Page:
Biotic and abiotic factors investigated in two Drosophila species – evidence of both negative and positive effects of interactions on performance

Research output: Contribution to journalArticle

Abstract

Multiple environmental factors acting in concert can interact and strongly influence population fitness and ecosystem composition. Studies investigating interactions usually involve only two environmental factors; most frequently a chemical and another abiotic factor such as a stressful temperature. Here we investigate the effects of three environmental factors: temperature, an insecticide (dimethoate) and interspecific co-occurrence. We expose two naturally co-occurring species of Drosophila (D. hydei and D. melanogaster) to the different environments during development and examine the consequences on several performance measures. Results are highly species and trait specific with evidence of two- and three-way interactions in approximately 30% of all cases, suggesting that additive effects of combined environmental factors are most common, and that interactions are not universal. To provide more informative descriptions of complex interactions we implemented re-conceptualised definitions of synergism and antagonism. We found approximately equal proportions of synergistic and antagonistic interactions in both species, however the effects of interactions on performance differed between the two. Furthermore, we found negative impacts on performance in only 60% of interactions, thus our study also reveals a high proportion of cases with positive effects of interactions.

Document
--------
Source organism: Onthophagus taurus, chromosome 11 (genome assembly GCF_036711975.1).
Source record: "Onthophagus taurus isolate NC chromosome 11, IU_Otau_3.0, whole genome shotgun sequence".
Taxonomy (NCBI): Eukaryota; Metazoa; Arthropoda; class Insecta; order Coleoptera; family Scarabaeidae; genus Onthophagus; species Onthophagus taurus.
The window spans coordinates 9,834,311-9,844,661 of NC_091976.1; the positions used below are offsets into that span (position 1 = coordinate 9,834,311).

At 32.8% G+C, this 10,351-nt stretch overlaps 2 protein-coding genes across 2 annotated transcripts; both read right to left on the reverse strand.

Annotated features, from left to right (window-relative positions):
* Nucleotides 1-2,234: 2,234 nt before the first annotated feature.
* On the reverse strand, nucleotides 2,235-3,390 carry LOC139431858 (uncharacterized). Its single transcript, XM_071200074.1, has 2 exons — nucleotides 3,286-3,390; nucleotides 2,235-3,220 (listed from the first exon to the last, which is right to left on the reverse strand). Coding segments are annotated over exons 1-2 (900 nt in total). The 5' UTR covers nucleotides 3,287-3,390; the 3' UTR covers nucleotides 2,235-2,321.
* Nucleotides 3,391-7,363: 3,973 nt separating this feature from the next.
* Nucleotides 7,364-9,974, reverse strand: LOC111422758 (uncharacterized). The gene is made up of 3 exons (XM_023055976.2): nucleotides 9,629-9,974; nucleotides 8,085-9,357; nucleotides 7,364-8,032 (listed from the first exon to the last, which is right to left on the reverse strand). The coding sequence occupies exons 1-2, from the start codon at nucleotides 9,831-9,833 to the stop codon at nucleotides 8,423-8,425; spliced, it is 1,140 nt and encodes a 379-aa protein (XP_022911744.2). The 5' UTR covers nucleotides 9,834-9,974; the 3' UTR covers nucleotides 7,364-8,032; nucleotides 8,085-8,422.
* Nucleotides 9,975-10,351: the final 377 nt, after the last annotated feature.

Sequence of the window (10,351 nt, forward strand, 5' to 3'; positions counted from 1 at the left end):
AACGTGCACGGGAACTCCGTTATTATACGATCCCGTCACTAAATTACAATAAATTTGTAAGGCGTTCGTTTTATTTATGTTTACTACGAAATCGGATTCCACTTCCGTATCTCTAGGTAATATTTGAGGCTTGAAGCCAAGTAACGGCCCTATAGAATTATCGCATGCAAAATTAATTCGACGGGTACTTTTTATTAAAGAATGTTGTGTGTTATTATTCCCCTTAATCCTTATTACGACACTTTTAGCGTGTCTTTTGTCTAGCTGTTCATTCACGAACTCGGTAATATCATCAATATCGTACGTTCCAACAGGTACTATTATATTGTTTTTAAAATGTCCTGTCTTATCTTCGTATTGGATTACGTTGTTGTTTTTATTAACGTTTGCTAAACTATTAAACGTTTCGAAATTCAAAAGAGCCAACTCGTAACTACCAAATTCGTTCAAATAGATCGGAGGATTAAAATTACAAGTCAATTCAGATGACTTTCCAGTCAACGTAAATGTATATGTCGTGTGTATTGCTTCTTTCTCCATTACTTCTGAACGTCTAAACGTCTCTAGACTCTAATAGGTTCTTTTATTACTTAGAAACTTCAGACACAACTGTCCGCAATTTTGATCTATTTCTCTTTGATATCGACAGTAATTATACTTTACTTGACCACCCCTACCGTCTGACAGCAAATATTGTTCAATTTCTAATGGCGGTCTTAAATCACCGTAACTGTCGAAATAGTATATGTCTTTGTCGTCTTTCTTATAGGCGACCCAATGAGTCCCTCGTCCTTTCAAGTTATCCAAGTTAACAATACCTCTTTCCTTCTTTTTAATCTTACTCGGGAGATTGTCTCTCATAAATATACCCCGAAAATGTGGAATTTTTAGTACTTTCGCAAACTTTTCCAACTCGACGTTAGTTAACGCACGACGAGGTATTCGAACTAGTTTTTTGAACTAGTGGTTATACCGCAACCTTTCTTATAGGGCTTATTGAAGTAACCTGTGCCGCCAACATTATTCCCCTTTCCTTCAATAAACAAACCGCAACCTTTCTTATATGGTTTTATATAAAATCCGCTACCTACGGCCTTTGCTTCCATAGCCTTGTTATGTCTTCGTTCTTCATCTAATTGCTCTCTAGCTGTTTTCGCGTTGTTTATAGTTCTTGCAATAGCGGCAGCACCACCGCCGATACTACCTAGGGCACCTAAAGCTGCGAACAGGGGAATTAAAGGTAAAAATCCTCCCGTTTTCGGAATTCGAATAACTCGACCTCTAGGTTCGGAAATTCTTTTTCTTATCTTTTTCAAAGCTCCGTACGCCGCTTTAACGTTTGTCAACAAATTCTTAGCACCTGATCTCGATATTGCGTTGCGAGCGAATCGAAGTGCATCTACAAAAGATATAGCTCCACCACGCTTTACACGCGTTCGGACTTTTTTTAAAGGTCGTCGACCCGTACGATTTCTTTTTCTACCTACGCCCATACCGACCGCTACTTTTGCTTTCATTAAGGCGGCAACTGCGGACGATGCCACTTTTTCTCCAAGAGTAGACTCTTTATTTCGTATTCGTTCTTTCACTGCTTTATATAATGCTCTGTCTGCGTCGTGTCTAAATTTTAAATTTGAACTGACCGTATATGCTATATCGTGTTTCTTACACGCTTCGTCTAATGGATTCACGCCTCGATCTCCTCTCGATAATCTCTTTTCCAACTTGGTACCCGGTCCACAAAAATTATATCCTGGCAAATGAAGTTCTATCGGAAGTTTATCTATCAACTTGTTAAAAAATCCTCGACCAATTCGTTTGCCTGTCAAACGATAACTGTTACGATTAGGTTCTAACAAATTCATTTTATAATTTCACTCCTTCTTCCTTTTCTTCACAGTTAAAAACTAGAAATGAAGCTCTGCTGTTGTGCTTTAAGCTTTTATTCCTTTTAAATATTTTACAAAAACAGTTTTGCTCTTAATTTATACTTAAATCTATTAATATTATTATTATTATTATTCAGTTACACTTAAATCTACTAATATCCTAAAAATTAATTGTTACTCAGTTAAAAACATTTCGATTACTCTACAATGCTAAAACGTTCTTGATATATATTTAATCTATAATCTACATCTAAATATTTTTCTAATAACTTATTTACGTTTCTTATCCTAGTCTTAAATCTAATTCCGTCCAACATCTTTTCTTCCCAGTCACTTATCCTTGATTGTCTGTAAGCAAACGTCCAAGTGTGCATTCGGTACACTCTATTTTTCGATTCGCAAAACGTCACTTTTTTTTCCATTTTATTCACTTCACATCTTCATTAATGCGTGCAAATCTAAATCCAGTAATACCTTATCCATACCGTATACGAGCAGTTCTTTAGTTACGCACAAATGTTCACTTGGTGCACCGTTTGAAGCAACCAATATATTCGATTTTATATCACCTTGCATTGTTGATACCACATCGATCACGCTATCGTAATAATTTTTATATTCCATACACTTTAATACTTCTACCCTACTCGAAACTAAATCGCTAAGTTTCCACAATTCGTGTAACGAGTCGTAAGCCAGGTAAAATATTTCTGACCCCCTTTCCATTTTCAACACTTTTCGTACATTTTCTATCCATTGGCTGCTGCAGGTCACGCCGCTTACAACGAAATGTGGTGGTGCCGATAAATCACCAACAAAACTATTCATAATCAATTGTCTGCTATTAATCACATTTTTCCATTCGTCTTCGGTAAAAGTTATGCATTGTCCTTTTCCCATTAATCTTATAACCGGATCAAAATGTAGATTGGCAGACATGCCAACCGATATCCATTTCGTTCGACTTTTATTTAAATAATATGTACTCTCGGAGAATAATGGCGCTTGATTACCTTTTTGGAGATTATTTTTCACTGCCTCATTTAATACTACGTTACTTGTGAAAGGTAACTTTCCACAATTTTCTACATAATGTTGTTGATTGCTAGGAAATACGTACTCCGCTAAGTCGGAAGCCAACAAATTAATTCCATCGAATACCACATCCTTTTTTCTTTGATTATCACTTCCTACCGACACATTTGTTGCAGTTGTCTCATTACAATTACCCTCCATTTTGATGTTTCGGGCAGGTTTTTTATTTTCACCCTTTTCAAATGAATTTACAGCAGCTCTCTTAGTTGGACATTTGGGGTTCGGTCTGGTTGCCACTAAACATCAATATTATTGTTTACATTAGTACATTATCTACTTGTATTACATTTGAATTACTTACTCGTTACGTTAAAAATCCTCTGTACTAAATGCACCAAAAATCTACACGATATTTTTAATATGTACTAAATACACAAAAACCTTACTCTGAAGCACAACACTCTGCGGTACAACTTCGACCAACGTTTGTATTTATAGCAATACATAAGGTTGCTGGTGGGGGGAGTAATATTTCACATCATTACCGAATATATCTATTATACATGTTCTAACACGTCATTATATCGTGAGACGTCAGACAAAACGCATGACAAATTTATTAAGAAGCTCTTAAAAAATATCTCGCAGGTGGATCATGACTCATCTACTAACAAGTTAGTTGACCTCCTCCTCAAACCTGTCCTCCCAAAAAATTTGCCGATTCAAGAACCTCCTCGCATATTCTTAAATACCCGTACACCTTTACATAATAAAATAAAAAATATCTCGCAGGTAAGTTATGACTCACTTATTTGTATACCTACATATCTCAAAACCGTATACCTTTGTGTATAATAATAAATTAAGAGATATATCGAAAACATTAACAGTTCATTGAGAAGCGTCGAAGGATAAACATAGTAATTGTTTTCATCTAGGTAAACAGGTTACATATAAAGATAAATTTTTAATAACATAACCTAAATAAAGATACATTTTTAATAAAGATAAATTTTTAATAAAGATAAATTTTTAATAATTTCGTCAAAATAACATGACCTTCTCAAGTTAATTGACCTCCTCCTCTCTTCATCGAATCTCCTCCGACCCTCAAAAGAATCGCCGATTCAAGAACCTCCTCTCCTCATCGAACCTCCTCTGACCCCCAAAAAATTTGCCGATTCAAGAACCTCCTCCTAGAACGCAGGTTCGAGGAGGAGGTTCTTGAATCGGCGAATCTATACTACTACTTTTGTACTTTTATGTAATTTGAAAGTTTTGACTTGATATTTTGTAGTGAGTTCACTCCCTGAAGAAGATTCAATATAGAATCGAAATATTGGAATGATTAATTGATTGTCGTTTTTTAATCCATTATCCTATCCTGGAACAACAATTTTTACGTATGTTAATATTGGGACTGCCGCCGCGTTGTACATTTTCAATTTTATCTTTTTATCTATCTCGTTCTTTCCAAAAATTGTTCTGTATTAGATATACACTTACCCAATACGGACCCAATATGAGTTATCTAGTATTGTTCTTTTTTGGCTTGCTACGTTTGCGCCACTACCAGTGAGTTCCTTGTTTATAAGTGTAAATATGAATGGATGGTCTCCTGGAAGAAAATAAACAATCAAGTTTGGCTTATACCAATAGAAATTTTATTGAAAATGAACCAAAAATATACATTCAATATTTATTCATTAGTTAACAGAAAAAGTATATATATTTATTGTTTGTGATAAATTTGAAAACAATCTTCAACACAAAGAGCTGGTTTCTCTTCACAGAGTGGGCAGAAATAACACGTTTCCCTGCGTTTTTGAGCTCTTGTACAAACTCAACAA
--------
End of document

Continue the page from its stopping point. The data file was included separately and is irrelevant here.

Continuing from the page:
Details

Authors
External organisations
  • Aalborg University
  • Aarhus University
Research areas and keywords

Subject classification (UKÄ) – MANDATORY

  • Zoology
  • Ecology
Original languageUnknown
Article number7:40132
Number of pages13
JournalScientific Reports
Volume7
Publication statusPublished - 2017
Publication categoryResearch
Peer-reviewedYes
Externally publishedYes